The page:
FP1: Carlos Sainz narrowly fastest in tightly-bunched opening Mexico City session
Carlos Sainz topped FP1 for the Mexican Grand Prix, but the top six drivers were covered by only 0.192s as teams looked closely matched.
Charles Leclerc followed just behind his team-mate, ahead of Red Bull pair Sergio Perez and Max Verstappen, with Mercedes’ Lewis Hamilton and Alpine’s Fernando Alonso rounding out a tight top six.
The dominant topic of conversation in Mexico City has been Red Bull’s punishment for breaching the 2021 cost cap, with the FIA fining the team $7million alongside a 10% deduction in time allowed in their wind tunnel to test new aerodynamic parts, which team principal Christian Horner predicts could cost them up to half a second per lap in 2023.
But in terms of on-track action, FP1 was a key session for the drivers. With FP2 being reserved for a 90-minute tyre test for Pirelli’s 2023 tyres, first practice represented the best opportunity for the teams to perfect their set-ups in representative conditions.
Like in Austin, there were several driver swaps to note, with Logan Sargeant given another chance behind the wheel at Williams as he looks to build the FIA Super Licence points required to race alongside Alex Albon next year, taking on the Thai-British driver’s FW44 for the session.
Meanwhile, incoming AlphaTauri driver Nyck de Vries took the wheel of George Russell’s Mercedes as they fulfilled one of their ‘rookie’ FP1 slots for the season, with Pietro Fittipaldi filling in for Kevin Magnussen at Haas.
Good to see Nyck Debris get a run out in FP1 again. Kid's got talent 😬#MexicoGP #F1 pic.twitter.com/F4lb29yrcX
— PlanetF1 (@Planet_F1) October 28, 2022
At AlphaTauri, Red Bull junior Liam Lawson took over Yuki Tsunoda’s seat for the second time this season, while Alpine junior Jack Doohan, son of motorcycle racing legend Mick, ran in Esteban Ocon’s A522.
Red Bull seemed unperturbed in their on-track performance early on, however, with Verstappen and home hero Perez – who received a rapturous reception as he left the pits – more than a second ahead of the chasing pack in the first 15 minutes of the session, Verstappen clocking a 1:22.291.
Lawson struggled early on though, reporting his brakes were “completely gone” as he looked to slow down for Turn 1 – the heaviest braking zone on track.
After initially running on hard tyres, the field made the switch to softs and Leclerc set a new benchmark by setting a 1:21.546.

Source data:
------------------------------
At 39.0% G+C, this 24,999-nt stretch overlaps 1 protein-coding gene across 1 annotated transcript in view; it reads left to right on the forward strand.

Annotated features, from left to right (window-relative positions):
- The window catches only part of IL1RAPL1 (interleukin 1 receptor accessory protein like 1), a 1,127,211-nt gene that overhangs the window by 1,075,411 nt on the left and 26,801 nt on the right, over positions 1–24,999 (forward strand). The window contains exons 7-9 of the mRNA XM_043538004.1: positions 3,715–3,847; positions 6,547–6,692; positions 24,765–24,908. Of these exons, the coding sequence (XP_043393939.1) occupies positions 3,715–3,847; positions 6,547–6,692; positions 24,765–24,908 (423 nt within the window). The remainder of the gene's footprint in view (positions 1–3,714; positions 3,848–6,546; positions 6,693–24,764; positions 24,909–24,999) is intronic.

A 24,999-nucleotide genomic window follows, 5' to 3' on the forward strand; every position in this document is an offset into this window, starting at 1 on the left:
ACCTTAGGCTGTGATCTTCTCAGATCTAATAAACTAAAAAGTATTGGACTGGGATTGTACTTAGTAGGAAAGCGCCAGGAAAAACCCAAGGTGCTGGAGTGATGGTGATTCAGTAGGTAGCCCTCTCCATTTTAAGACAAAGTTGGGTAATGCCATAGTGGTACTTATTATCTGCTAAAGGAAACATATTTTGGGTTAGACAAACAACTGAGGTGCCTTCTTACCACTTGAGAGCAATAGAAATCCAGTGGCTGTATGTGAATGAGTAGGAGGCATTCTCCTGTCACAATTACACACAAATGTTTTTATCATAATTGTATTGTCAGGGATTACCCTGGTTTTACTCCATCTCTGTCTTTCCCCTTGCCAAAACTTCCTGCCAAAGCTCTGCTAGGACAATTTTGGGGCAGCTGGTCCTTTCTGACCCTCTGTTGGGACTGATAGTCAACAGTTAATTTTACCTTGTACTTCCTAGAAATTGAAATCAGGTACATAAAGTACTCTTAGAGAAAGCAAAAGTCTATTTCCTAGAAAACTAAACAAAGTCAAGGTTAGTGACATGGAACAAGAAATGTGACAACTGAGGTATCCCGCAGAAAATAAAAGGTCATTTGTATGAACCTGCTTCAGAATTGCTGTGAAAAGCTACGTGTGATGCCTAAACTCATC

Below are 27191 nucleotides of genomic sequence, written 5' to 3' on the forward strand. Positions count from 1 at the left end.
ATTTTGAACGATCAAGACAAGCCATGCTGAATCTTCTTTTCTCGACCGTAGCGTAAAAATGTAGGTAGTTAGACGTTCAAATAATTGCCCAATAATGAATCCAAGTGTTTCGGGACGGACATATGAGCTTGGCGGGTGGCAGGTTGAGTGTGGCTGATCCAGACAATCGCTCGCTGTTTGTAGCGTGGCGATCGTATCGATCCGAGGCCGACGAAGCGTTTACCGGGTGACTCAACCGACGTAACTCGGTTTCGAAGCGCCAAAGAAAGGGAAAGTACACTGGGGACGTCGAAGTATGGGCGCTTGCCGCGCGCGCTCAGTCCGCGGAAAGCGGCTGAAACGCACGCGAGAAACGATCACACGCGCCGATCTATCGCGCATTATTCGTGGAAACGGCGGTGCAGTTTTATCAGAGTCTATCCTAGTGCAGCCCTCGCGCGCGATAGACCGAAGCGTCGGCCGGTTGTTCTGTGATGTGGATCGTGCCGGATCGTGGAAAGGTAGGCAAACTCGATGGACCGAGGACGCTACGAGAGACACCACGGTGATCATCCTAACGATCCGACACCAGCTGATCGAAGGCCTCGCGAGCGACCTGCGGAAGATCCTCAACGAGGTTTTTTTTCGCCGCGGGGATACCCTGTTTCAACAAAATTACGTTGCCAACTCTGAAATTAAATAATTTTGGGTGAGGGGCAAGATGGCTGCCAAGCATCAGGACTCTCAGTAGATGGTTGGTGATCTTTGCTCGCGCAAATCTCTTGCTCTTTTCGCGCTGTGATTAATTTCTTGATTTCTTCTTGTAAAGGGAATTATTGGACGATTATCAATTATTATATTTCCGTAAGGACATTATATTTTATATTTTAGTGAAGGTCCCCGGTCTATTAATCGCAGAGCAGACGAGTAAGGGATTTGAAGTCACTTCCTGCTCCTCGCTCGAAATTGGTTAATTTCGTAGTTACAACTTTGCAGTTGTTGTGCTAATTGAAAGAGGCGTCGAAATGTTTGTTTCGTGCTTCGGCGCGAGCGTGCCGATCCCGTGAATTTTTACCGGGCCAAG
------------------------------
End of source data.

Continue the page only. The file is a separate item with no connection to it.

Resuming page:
This was still more than three seconds slower than the 1:18.341 set by Valtteri Bottas in FP1 last season, perhaps a sign that the altitude and thinner air in Mexico have highlighted the biggest differences between the current and previous iterations of Formula 1 cars so far, with the 2022 challengers’ ground-effect aerodynamics relying on air running underneath the car to generate downforce.
But it was not long before the drivers began to find more time, Leclerc dropping into the 1:20s with his second soft-tyre run and others following suit in making big leaps compared to their quickest laps on hards.
One driver unable to make the most of soft tyres was Zhou Guanyu, who found himself stranded at the end of the pit lane as he could not upshift to get moving on track.
Due to having narrowly passed the pit exit line, his Alfa Romeo mechanics were unable to rescue him, leaving Zhou sat helplessly into his car until marshals were able to pull him back into the pit lane a couple of minutes later.
A rare but harmless spin came for Verstappen at Turn 11, losing control as he tried to wrestle his car through, before the session was red-flagged shortly afterwards as Fittipaldi stopped his car at Turn 2 with a smoking power unit at the back of his Haas.
The hiatus only lasted around five minutes, but both Ferrari drivers led the way as the field looked to make the most of what was available to them in FP1.
Drivers largely opted for FP2-style long-run simulations towards the end of the session, with the Pirelli tyre test to come in the later session and squandering their usual chances to take in a longer stint.
Danke Seb 💙 pic.twitter.com/G5RwPvBovK
— Oracle Red Bull Racing (@redbullracing) October 28, 2022
Another lock-up for Lawson into Turn 4 showed his brake issues had not eased, before stopping altogether as his AlphaTauri’s left front brake overheated before catching fire as marshals made their way over.
That ended the session in earnest, but if the tightness of lap times from FP1 continue into Saturday, it could be a closely-fought weekend.
1 Carlos SAINZ Ferrari 1:20.707
2 Charles LECLERC Ferrari +0.046
3 Sergio PEREZ Red Bull Racing +0.120
4 Max VERSTAPPEN Red Bull Racing +0.120
5 Lewis HAMILTON Mercedes +0.142
6 Fernando ALONSO Alpine +0.192
7 Valtteri BOTTAS Alfa Romeo +0.376
8 Lando NORRIS McLaren +0.413
9 Pierre GASLY AlphaTauri +0.603
10 Sebastian VETTEL Aston Martin +0.818
11 Daniel RICCIARDO McLaren +1.055
12 Guanyu ZHOU Alfa Romeo +1.113
13 Lance STROLL Aston Martin +1.158
14 Mick SCHUMACHER Haas F1 Team +1.245
15 Nicholas LATIFI Williams +2.205
16 Liam LAWSON AlphaTauri +3.154
17 Logan SARGEANT Williams +3.539
18 Nyck DE VRIES Mercedes +3.875
19 Jack DOOHAN Alpine +3.908
20 Pietro FITTIPALDI Haas F1 Team +6.059
Read more: The full FIA report into Red Bull’s 2021 budget cap breach